5 best stages of the Giro d'Italia 2016 - Video

The dust has settled on the Giro d’Italia after a dramatic weekend in the mountains saw Vincenzo Nibali crowned victor for the second time in his career. Esteban Chaves (Orica-GreenEdge) dropped out of pink on the final mountain stage but still secured his first Grand Tour podium – probably the first of many – while Alejandro Valverde (Movistar) completed a Grand Tour podium hat-trick with his third place.

As it often is, the Giro was full of breathtaking and jaw-dropping moments and Cyclingnews has put together a list of the five best stages of this year’s race. Has your favourite stage been missed off this list? Let us know your best moments of the 2016 Giro in the comments section below.

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Stage 4: Catanzaro - Praia a Mare, 200km

The first stage back on Italian soil, Lampre-Merida put on a lesson in team tactics with their perfectly-delivered performance to set-up Diego Ulissi for the stage win. His teammate Valerio Conti primed the stage, riding away with Ulissi and 13 others on the final climb. Conti’s performance on the ascent was enough to keep the pack at bay and allowed Ulissi the room to attack. It was a close call in the end with only five seconds between the winner and second place.

The battle lines were drawn early in the fight for the pink jersey during this stage. After losing his maglia rosa to Marcel Kittel the day before, Tom Dumoulin stamped his authority in the overall classification with an aggressive ride to take second place. Dumoulin would eventually leave the race with saddle sores but his efforts would give him another four days in pink.

Click here to read the stage 4 report.

Stage 8: Foligno – Arezzo, 186km

As the opening week of the Giro d’Italia neared its conclusion, the general classification fight was set to take an unexpected turn. Gianluca Brambilla (Etixx-QuickStep) made it away in a 13-man group that crucially included his teammate Matteo Trentin - an effort that would be repaid in the final week, Trentin sacrificed himself for Brambilla and pulled the break along until the final climb. Brambilla jumped clear on the Alpe di Poti, eventually winning by more than a minute.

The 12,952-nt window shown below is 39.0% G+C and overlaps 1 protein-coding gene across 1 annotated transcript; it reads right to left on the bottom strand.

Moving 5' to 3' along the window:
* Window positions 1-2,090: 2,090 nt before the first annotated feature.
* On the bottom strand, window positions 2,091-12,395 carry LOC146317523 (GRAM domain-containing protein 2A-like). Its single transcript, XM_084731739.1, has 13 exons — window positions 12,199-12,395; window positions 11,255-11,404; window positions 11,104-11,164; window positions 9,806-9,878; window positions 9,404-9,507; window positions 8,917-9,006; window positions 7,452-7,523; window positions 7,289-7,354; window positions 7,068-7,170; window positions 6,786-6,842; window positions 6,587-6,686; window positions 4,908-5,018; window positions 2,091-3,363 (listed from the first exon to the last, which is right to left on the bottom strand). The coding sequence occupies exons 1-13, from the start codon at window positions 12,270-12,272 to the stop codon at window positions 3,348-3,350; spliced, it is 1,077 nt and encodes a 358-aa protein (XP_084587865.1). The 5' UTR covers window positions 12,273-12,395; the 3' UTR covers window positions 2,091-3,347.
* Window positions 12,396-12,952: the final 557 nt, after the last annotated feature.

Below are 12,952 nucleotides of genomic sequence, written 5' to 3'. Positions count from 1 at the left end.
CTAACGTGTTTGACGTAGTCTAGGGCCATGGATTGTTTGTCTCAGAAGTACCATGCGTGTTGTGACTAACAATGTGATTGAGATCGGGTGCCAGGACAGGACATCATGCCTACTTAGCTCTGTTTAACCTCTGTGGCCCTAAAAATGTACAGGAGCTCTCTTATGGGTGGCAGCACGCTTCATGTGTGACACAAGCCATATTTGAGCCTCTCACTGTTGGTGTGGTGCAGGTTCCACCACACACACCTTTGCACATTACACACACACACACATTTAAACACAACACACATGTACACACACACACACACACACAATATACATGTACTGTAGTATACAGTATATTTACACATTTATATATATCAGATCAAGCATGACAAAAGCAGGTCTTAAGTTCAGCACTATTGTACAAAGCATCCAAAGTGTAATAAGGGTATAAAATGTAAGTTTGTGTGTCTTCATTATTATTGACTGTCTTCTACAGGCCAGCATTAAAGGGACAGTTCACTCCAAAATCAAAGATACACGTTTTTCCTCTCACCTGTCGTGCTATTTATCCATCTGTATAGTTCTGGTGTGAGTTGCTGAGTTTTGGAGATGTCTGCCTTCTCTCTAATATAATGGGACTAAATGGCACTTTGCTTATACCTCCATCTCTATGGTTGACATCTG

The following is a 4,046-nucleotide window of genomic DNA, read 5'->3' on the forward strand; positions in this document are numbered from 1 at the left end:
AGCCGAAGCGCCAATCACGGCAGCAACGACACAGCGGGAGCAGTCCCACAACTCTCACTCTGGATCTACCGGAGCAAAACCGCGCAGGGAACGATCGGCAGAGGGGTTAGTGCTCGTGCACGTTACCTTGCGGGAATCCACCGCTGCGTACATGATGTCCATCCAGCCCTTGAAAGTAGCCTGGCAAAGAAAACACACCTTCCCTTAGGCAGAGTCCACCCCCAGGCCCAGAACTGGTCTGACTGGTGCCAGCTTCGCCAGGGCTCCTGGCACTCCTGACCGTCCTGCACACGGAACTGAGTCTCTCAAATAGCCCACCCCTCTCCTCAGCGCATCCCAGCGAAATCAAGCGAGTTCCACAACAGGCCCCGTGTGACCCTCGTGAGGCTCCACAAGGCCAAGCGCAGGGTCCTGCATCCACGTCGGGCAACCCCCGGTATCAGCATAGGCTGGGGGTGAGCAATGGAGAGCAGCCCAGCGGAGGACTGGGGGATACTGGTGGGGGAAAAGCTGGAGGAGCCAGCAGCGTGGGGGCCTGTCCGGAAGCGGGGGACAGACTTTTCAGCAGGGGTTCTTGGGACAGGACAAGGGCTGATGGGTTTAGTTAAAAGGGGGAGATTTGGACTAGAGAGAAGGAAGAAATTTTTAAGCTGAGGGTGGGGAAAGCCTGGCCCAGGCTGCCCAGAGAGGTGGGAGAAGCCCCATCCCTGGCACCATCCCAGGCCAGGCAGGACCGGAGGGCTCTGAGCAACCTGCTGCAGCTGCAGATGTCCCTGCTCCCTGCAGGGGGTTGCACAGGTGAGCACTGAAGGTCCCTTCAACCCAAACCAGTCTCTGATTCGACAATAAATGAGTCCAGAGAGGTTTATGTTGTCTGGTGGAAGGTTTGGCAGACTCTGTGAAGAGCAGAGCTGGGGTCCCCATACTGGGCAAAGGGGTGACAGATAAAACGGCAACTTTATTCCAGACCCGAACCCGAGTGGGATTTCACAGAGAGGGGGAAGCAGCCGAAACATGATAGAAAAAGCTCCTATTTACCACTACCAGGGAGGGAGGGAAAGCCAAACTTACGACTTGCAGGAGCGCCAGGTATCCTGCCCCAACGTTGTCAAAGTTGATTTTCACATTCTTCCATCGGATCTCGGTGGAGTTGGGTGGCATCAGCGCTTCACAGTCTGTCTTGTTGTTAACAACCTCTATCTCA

Timing was key as race leader Dumoulin cracked in a big way on the same climb. While most of the contenders kept within two minutes of the Italian, Dumoulin lost a massive 2:51, giving the leader’s jersey to Brambilla.

Click here to read the stage 8 report.

Stage 14: Alpago – Corvara, 210km

The Queen stage to Corvara proved to be a day for the underdogs as Esteban Chaves and Steven Kruijswijk dropped the other main contenders. The first foray into the big mountains was going to be a brutal one with six classified climbs to contend with.

A large break got away early but the main story would be among the general classification riders. Following a move from Vincenzo Nibali on the second category Valparola, Chaves and Kruijswijk went on to drop the Italian. Despite a frantic chase from Nibali, the pair stayed away and eventually caught the break with Chaves storming to the stage victory while Kruijswijk stepped into pink.

Click here to read the stage 14 report. 

Stage 19: Pinerolo – Risoul, 162km

Possibly the most dramatic stage of this year’s Giro d’Italia, the penultimate day in the mountains saw the overall classification turned on its head. Steven Kruijswijk had gone into the stage with a clear lead over his rivals but a crash on the descent of the Colle dell’Agnello signalled the end of his ambitions. Esteban Chaves took up the baton from the Dutchman but Nibali’s solo victory put him back into contention with just one more day in the mountains.

Kruijswijk battled on to the finish and was taken straight to hospital where he was diagnosed with a rib fracture, though he was able to continue. The same could not be said for Ilnur Zakarin after he was forced to abandon as a result of a high-speed crash on the Agnello.

Click here to read the stage 19 report.

Stage 20: Guillestre - Sant’Anna di Vinadio, 134km

The stage was set for a showdown on the final day in the mountains with just over a minute separating the top three. At the start of the week, it had looked like Vincenzo Nibali’s Giro d’Italia was over but he now only had 44 seconds to overhaul if he wanted to take the victory. Nibali set his Astana team to work on the penultimate climb of the day, the Colle della Lombarda, shedding most of his rivals.

Maglia rosa Chaves was the last rider to hold onto Nibali’s wheel but even he too was forced to let go. Fellow Colombian Rigoberto Uran tried to lend a hand to Chaves but there was nothing to be done. There was a tense watch for all involved as the gap between Nibali and Chaves grew but, in the end, there was no denying the winner. Nibali was gracious in victory, hugging and congratulating the Chaves family – who had travelled from Colombia for the occasion – after crossing the line.

Click here to read the stage 20 report.

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